I try to steer clear of politics here, but sometimes you read about a proposed bill that could have such an impact on society that it seems important to share it.
The bill I’m talking about, the Free Speech Protection Act of 2008, was introduced in the Senate by Arlen Spector, a Republican, and Joe Lieberman, an independent. Hopefully my talking about this won’t be seen as any sort of attack/endorsement of a particular party.
You might be wondering why anyone would introduce a bill protecting free speech. I mean, it’s right there in the Bill Of Rights. It seems well protected already.
According to an article in The Wall Street Journal, written by Spector and Lieberman, this bill is needed to protect free speech from foreign attack. It seems that some Muslim groups in Europe have taken exception to books and articles written in America that they think paint a not so flattering picture of Muslims.
One such book "Funding Evil: How Terrorism Is Financed and How to Stop It," written in 2003, by U.S. scholar Rachel Ehrenfeld asserted, that Saudi banker Khalid Bin Mahfouz helped fund Osama bin Laden. According to the article, “The book was published in the U.S. by a U.S. company. But 23 copies were bought online by English residents, so English courts permitted the Saudi to file a libel suit there.”
“Ms. Ehrenfeld did not appear in court, so Mr. Bin Mahfouz won a $250,000 default judgment against her. He has filed or threatened to file at least 30 other suits in England.”
“Fear of a similar lawsuit forced Random House U.K. in 2004 to cancel publication of "House of Bush, House of Saud," a best seller in the U.S. that was written by an American author. In 2007, the threat of a lawsuit compelled Cambridge University Press to apologize and destroy all available copies of "Alms for Jihad," a book on terrorism funding by American authors. The publisher even sent letters to libraries demanding that they destroy their copies, though some refused to do so.”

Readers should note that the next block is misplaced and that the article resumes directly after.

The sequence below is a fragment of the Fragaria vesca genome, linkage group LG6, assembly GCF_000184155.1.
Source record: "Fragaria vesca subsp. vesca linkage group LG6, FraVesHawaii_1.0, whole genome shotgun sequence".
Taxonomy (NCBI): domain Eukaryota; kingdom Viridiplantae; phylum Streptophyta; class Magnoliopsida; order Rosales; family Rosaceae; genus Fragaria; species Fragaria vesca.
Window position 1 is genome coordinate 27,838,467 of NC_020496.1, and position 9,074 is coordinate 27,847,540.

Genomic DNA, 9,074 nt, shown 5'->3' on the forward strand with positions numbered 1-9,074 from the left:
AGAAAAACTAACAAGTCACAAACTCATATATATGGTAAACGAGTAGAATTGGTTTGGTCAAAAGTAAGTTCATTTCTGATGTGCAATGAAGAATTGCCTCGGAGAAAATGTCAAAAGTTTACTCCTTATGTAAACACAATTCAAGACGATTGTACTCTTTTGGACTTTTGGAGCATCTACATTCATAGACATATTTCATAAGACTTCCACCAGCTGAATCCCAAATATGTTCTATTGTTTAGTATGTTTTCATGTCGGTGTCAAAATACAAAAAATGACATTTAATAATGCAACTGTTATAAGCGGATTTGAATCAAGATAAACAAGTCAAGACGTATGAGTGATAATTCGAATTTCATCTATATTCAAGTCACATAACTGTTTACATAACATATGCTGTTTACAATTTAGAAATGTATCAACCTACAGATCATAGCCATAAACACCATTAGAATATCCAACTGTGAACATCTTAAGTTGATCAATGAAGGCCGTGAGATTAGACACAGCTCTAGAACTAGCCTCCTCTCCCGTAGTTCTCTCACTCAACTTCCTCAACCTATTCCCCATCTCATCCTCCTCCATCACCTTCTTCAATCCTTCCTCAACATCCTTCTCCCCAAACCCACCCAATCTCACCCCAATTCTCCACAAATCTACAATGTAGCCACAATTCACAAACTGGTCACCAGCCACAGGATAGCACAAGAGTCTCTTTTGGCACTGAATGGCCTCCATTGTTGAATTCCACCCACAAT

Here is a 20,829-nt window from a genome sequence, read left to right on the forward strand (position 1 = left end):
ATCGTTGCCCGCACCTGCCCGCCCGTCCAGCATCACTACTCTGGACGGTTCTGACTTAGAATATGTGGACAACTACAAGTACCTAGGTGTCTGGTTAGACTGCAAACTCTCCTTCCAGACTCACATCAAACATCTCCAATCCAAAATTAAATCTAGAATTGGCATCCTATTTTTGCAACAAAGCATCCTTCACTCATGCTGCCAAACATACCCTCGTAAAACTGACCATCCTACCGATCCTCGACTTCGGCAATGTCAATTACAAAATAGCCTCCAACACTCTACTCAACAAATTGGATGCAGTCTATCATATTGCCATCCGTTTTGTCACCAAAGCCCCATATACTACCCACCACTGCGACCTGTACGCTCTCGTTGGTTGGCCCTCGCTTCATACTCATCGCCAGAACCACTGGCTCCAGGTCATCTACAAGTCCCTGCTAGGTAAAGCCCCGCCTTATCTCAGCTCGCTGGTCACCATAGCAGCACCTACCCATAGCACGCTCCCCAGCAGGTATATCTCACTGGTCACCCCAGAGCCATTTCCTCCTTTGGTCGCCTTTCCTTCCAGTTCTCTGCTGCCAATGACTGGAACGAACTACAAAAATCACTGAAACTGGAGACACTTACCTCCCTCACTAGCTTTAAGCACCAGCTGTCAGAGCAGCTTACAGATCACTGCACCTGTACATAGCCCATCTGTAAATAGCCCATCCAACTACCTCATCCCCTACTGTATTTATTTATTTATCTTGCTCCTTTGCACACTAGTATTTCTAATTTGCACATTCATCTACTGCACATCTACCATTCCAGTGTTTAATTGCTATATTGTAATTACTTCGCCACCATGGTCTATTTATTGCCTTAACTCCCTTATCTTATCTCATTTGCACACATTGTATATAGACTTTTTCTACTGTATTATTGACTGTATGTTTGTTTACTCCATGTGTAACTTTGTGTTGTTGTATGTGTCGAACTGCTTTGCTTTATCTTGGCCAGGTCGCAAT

The newly introduced bill would bar U.S. courts from enforcing libel judgments issued in foreign courts against U.S. residents, if the speech would not be libelous under American law. It would also permit American authors and publishers to countersue if the material is protected by the First Amendment. If a jury found that the foreign suit is part of a scheme to suppress free speech rights, it could award treble damages.
Spector and Lieberman continue, “First Amendment scholar Floyd Abrams argues that ‘the values of free speech and individual reputation are both significant, and it is not surprising that different nations would place different emphasis on each.’ We agree. But it is not in our interest to permit the balance struck in America to be upset or circumvented by foreign courts. Our legislation would not shield those who recklessly or maliciously print false information. It would ensure that Americans are held to and protected by American standards. No more. No less.”
I could see how foreign lawsuits, if enforced in the U.S., could have a dramatic effect on book publishing here. Even if the book was not intended for foreign distribution it could easily be bought online by someone in a foreign country. If this meant the book’s publisher and author were going to be sued, publishers would soon be afraid to publish anything controversial.
What do you think? Should foreign libel suits be enforced here? If the book was never actually distributed in a foreign country should the courts there allow such a suit? Do you think a bill such as this one is needed? Or could this bill, in some way, be an attack on the right of people to sue when they have actually been libeled? Could it have the opposite effect of the one intended and make it possible for anyone to publish anything they wanted, true or not, no matter how slanderous?
Doesn’t this point out the need for other countries to stand up for free speech rights? Isn’t it time that they tell special interest groups, in this case Muslims, that basic rights will not be eliminated just because some people might be offended?